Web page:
According to a Chinese legend well-known in Japan, a giant katsura tree was planted on the moon, inspiring the proverb, “We can see the katsura on the moon with our eyes, but we cannot touch it with our hands.” The saying celebrates the quest for an absolute and is a fitting epigraph for Departure for Katsura, which pursues issues of self-identity and personal ideals.
Through Departure for Katsura, the Montreal-based artist Irene F. Whittome continues her research into the significance of the museum and collections, a rational and spiritual quest revolving around the notions of accumulation and assembly and using metaphors drawn from natural phenomena. The exhibition relates Whittome’s installations to work from the CCA collection, including photographs of the Katsura villa made by Yasuhiro Ishimoto in 1953 and 1981–1983, photographs of pre-Columbian sites in Mexico taken by Désiré Charnay in 1858–61, and photographs of India by Samuel Bourne and Lala Din Dayal a few years later, as well as conceptual drawings by German architects Hans Scharoun, Paul Goesch, and Bruno Taut.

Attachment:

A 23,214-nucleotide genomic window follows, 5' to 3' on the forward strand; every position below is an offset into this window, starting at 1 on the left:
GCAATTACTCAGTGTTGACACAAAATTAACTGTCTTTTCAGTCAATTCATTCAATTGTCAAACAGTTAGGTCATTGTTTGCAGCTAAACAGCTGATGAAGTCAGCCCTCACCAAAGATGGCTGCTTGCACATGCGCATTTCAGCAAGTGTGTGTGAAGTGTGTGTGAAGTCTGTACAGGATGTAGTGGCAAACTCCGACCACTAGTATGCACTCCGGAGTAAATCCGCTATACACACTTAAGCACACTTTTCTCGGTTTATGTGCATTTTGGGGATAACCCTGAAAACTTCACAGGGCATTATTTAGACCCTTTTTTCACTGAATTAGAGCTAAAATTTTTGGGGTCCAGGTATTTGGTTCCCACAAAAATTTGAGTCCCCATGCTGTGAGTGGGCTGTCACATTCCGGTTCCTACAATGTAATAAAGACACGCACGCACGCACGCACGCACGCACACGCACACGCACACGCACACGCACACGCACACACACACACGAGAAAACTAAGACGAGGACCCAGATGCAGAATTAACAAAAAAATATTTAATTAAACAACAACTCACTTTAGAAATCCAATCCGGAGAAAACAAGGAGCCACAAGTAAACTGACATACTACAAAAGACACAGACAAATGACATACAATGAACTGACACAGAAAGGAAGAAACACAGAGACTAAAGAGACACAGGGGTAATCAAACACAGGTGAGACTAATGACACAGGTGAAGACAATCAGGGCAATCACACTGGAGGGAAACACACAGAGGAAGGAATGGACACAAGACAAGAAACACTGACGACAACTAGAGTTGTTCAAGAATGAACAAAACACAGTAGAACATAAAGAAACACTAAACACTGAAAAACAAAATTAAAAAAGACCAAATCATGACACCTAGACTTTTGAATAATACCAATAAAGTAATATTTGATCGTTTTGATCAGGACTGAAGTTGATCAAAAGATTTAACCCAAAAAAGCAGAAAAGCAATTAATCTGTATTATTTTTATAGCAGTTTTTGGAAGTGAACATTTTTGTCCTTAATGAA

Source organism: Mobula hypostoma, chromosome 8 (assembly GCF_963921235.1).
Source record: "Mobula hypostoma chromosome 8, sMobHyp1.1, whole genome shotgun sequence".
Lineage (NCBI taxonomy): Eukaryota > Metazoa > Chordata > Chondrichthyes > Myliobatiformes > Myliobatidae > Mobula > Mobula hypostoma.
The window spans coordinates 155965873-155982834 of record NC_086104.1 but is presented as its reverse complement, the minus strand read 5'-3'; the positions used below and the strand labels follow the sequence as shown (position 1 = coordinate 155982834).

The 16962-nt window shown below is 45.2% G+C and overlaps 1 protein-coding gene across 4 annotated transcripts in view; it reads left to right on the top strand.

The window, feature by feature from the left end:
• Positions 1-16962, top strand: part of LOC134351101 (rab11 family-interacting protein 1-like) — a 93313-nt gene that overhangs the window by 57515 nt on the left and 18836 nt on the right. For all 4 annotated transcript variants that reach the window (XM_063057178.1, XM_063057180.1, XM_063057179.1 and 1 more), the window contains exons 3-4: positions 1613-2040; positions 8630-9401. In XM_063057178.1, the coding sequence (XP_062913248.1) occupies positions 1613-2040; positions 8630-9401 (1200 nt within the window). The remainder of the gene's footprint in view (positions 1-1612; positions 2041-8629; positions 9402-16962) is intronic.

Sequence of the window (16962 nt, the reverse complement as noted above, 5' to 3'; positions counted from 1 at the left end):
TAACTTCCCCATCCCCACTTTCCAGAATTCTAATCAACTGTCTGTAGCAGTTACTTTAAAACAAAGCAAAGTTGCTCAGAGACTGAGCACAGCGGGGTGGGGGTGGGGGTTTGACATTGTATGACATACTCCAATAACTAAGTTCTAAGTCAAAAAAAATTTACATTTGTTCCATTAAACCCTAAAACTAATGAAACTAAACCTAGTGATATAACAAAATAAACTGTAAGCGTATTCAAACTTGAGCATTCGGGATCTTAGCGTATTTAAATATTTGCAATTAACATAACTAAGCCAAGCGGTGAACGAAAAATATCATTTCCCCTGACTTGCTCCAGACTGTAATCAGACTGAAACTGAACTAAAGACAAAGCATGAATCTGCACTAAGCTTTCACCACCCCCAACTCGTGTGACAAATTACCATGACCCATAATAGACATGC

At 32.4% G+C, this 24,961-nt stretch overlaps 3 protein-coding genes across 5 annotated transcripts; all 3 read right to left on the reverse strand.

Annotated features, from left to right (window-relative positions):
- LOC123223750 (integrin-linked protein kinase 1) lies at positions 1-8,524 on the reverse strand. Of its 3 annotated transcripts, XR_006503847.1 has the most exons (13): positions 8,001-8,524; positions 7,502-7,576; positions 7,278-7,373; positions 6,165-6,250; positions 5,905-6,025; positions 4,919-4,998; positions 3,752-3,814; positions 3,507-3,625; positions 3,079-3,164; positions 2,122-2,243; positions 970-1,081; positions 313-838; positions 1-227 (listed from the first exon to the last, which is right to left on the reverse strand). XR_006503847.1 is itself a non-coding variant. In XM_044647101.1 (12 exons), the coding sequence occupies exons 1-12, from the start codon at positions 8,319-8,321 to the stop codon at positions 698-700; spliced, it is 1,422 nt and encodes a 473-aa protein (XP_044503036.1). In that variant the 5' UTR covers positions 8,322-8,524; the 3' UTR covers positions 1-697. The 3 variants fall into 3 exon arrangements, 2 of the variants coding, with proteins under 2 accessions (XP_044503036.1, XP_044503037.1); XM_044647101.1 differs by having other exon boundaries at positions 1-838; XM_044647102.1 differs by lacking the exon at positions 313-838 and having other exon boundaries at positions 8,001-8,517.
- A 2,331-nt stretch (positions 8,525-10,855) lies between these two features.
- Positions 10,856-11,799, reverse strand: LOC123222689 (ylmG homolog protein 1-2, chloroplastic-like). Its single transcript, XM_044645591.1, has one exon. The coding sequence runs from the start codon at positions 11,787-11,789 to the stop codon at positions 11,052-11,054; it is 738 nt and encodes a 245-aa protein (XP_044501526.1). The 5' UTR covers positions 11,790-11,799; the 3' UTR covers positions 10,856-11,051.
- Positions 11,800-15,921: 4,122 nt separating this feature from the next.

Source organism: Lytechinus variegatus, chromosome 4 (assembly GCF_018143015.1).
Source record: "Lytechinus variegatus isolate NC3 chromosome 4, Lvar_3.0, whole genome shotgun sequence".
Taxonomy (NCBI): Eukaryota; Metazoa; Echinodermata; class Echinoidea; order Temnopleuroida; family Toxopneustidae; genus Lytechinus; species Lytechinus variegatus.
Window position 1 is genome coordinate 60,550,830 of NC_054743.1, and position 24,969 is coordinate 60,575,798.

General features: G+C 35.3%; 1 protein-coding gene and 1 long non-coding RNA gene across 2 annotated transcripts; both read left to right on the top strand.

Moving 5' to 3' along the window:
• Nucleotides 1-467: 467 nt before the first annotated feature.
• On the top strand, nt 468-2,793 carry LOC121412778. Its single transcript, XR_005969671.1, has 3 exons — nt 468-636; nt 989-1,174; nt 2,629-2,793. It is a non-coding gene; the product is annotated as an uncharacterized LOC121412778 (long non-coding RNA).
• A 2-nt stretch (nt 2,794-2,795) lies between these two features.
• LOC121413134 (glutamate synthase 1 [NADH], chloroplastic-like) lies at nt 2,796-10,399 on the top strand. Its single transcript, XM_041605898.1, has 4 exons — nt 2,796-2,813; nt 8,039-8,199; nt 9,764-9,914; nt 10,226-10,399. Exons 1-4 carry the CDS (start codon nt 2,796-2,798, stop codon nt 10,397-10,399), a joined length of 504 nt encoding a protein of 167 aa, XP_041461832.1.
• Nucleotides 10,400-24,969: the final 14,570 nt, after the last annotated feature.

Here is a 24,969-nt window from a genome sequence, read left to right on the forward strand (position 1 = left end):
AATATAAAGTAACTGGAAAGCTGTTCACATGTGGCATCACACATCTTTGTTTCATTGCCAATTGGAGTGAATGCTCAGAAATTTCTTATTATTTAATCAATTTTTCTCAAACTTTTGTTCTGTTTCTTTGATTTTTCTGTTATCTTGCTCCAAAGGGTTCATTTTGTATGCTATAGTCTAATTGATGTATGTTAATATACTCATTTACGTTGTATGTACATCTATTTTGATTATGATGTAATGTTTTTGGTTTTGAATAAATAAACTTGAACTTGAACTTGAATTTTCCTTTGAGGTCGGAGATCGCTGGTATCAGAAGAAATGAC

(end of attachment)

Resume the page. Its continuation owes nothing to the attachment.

Curator: Laurier Lacroix, Université du Québec à Montréal.
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